The Story We Find Ourselves In: Further Adventures of a New Kind of Christian
By Brian McLaren
Jossey-Bass
198 pp.; $21.95

Brian McLaren continues to toss up ideas that surprise, inspire, convict, and alarm. My copy of his latest book is full of underlining, question marks, explanation points, and hastily scribbled notes. That's true of my reaction to postmodern evangelicals in general. They're energetic, iconoclastic, and brimming with creativity about how we can talk about the gospel in fresh ways today. Whenever leaders of this movement speak—Doug Pagitt and Chris Seay are two others—believe me, I listen, though I sometimes also wince.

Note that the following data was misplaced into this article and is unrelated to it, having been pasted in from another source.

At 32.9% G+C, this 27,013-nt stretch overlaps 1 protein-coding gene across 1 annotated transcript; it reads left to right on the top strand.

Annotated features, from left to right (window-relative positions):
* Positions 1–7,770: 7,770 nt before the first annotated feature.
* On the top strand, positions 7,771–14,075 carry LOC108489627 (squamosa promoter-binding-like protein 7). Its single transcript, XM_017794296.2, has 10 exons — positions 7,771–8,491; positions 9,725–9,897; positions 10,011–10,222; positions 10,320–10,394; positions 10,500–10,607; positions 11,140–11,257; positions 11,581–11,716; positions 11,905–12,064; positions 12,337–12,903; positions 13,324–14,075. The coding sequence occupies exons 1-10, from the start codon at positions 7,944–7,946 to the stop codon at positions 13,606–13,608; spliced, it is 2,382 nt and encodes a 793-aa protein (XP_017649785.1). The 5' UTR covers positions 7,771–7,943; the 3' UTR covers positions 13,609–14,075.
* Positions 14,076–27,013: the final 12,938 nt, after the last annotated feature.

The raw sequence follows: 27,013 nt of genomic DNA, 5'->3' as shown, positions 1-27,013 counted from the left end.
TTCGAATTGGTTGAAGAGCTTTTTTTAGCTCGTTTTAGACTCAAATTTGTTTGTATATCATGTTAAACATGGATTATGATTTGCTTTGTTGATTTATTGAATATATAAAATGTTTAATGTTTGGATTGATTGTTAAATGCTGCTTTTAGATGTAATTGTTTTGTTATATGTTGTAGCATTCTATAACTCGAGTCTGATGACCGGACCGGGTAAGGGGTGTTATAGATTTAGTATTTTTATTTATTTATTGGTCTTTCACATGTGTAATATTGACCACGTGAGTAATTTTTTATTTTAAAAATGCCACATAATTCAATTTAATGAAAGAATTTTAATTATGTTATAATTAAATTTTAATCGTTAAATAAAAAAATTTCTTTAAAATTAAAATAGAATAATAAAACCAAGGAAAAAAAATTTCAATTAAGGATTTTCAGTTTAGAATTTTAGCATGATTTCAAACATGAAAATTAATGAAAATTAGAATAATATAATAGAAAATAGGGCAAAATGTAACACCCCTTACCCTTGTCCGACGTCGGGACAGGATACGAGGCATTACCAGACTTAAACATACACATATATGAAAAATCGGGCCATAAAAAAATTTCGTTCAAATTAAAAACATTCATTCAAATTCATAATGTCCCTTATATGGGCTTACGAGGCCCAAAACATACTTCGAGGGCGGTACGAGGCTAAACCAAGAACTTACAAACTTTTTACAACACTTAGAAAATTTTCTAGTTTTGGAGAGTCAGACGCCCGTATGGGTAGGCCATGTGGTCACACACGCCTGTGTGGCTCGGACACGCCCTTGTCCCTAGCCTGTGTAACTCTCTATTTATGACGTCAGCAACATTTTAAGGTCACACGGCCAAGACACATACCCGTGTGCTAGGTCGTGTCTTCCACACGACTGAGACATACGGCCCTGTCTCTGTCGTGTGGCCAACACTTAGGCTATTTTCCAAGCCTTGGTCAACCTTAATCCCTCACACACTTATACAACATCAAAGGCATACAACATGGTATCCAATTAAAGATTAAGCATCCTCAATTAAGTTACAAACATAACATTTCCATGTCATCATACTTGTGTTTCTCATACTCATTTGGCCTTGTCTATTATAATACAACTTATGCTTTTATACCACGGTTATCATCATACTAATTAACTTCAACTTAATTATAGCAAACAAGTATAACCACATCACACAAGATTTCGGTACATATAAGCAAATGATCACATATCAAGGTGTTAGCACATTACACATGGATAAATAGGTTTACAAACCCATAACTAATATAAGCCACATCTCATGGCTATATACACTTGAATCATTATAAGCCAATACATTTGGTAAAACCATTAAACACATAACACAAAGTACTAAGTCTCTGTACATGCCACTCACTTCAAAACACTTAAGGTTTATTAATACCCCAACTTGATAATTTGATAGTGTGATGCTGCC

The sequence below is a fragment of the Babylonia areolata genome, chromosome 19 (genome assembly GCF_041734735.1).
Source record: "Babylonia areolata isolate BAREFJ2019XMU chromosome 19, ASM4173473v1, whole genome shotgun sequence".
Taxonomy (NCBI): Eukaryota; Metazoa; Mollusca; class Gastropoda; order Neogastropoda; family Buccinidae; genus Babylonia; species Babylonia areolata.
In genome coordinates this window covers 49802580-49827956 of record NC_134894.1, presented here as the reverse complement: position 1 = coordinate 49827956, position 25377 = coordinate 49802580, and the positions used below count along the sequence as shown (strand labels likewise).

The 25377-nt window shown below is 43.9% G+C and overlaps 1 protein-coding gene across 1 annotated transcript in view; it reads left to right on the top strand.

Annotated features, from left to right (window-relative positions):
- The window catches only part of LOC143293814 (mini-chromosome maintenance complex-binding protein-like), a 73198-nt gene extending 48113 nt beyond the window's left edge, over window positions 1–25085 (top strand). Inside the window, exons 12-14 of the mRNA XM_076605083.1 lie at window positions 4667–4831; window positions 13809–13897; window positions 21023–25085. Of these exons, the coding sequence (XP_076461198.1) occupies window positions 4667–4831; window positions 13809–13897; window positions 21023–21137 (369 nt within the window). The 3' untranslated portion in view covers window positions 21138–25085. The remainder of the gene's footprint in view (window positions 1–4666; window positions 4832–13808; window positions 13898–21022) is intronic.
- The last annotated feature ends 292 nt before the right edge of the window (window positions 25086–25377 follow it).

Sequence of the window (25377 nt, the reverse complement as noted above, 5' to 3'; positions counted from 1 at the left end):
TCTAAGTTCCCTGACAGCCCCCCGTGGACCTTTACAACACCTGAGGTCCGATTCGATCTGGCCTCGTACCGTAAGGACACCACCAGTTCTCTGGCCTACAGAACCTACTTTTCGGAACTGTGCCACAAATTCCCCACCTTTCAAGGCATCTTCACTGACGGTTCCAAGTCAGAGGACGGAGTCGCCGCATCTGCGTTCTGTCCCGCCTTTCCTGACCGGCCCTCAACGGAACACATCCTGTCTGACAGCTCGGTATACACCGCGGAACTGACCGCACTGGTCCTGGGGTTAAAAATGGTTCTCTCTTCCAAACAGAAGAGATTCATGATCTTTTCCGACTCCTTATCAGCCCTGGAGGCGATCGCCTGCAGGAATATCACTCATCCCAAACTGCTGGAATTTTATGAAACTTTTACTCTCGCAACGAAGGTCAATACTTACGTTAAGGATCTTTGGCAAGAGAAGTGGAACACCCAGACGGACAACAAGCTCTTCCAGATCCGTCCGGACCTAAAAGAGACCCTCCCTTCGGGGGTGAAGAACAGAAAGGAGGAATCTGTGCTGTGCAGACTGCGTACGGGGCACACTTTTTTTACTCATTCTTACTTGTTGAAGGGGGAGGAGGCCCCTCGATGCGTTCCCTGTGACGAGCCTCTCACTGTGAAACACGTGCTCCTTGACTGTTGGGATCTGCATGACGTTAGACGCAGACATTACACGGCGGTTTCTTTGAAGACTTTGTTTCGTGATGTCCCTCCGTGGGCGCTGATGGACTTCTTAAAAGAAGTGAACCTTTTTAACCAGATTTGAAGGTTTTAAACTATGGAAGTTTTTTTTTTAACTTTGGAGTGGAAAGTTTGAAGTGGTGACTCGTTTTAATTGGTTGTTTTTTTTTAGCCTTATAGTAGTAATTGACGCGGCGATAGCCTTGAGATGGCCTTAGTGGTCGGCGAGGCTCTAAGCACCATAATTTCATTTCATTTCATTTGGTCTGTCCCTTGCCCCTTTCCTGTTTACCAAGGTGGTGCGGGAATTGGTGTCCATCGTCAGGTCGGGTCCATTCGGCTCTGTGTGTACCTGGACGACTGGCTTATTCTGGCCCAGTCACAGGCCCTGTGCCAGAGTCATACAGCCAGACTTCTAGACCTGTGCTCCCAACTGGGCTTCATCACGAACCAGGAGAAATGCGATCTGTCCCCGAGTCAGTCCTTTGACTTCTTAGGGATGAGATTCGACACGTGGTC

In his last book, A New Kind of Christian, McLaren's hero Neo declared, "When we let go of [the Bible] as a modern answer book, we get to rediscover it for what it really is: an ancient book of incredible spiritual value for us, a kind of universal and cosmic history, a book that tells us who we are and what story we find ourselves in so that we know what to do and how to live."

That becomes the subject matter for the sequel, The Story We Find Ourselves In: "I hope that this book will help 'non-religious-but-spiritual' people discover how their lives and world might look in the context of this new-old story," McLaren writes, "while helping modern Christians reimagine our story beyond the grid of its modern telling."

Once again, McLaren embeds his theology in story. This time agnostic biologist Kerry Ellison has a series of conversations with Neo that lead to her conversion. Along the way, her cancer reemerges, and in the end she dies, a subplot that entails a few others as well.

Through Neo, McLaren lays out what I would summarize as an evolutionist/environmentalist version of the gospel, one ...

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